Canadian Manufacturing

Energy and telecoms sectors help lift Toronto stocks, while U.S. markets climb

The Canadian Press

Canadian Manufacturing
Human Resources Manufacturing Oil & Gas

Statistics Canada reports that while unemployment rates rose, the economy added 31,800 positions in June. Analysts say the numbers look positive enough to justify a rate hike this month

TORONTO—North American stocks rose along with the loonie Friday as jobs numbers from both Canada and the U.S. showed positive but stable growth.

Statistics Canada data showed the economy added 31,800 positions in June, while the unemployment rate rose 0.2 of a percentage point to six per cent as more people started looking for work.

The jobs numbers, along with positive wage growth of 3.6 per cent, looked to be enough to justify rate hike this month, said Cavan Yie, a portfolio manager at Manulife Asset Management.

Related: Economy adds 31,800 jobs in June, unemployment rate rises to 6 per cent


“Good overall, could be better, but good enough for the Bank of Canada to hike rates once again this month.”

The data also showed that many of the added jobs were part-time, self-employed, or public sector jobs that are looked on as less encouraging, but overall the numbers were enough to boost the chances of a rate hike and helped the loonie climb.

The Canadian dollar averaged 76.31 cents US, up 0.14 of a US cent following the Statistics Canada data, but the currency is still under threat from trade disputes, said Yie.

“The currency is not out of the woods yet, risks to the loonie are well-documented with the ongoing or escalating trade war.”

On Friday, the U.S. went ahead with its 25 per cent tariff on $34 billion worth of Chinese imports. China retaliated with taxes on an equal amount of U.S. products, including soybeans, pork and electric cars, calling the move the start of the “biggest trade war in economic history.”

Yie said while the trade disputes are worrisome, but he doesn’t think they’ll escalate into a full-blown trade war.

“Our base-case view is that cooler heads should prevail…I think the smartest people in the room are all aware that trade wars are good for nobody and actually are disruptive.”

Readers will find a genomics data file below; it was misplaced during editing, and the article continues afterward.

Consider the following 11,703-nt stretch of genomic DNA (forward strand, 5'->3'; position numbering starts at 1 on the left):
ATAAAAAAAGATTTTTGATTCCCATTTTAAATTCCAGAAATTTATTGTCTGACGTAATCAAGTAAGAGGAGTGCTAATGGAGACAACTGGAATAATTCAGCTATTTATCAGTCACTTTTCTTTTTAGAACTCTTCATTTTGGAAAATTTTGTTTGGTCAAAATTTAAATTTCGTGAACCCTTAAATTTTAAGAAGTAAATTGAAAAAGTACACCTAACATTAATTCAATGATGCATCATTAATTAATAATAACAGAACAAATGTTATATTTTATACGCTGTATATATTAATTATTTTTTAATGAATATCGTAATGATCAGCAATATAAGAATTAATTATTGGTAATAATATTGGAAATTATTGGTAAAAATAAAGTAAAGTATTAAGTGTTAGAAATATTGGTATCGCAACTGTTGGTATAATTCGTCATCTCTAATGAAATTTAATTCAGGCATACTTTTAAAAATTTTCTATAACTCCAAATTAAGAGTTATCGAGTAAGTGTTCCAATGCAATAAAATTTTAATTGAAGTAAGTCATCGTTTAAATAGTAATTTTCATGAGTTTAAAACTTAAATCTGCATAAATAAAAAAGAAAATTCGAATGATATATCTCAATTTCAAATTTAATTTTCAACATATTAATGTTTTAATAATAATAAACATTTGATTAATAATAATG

Equities markets were hardly affected by the tariffs as job numbers showed continued economic growth, including 213,000 added jobs in the U.S. helped create a risk-on atmosphere, said Yie.

The S&P/TSX composite index closed up 105.17 points at 16,371.78 on broad-based gains led by telecoms, energy, and base metals.

In New York, the Dow Jones industrial average closed up 99.74 points at 24,456.48. The S&P 500 index closed up 23.21 points at 2,759.82 and the Nasdaq composite index ended up 101.96 points at 7,688.39.

The U.S. job numbers showed averaged hourly wages increased just 2.7 per cent from a year earlier, which means that after adjusting for inflation wages remain nearly flat.

The tepid wage growth is good for equities because it eases pressure on the Federal Reserve to raise rates, said Yie.

“What you’re seeing in our view is something of a Goldilocks situation, where the data coming out looks just right so as not to shift Fed policy one way or another.”

The August crude contract closed up 86 cents at US$73.80 per barrel and the August natural gas contract closed up two cents at US$2.86 per mmBTU.

The August gold contract closed down $3 at US$1255.80 an ounce and the September copper contract was down a penny at US$2.82 a pound.


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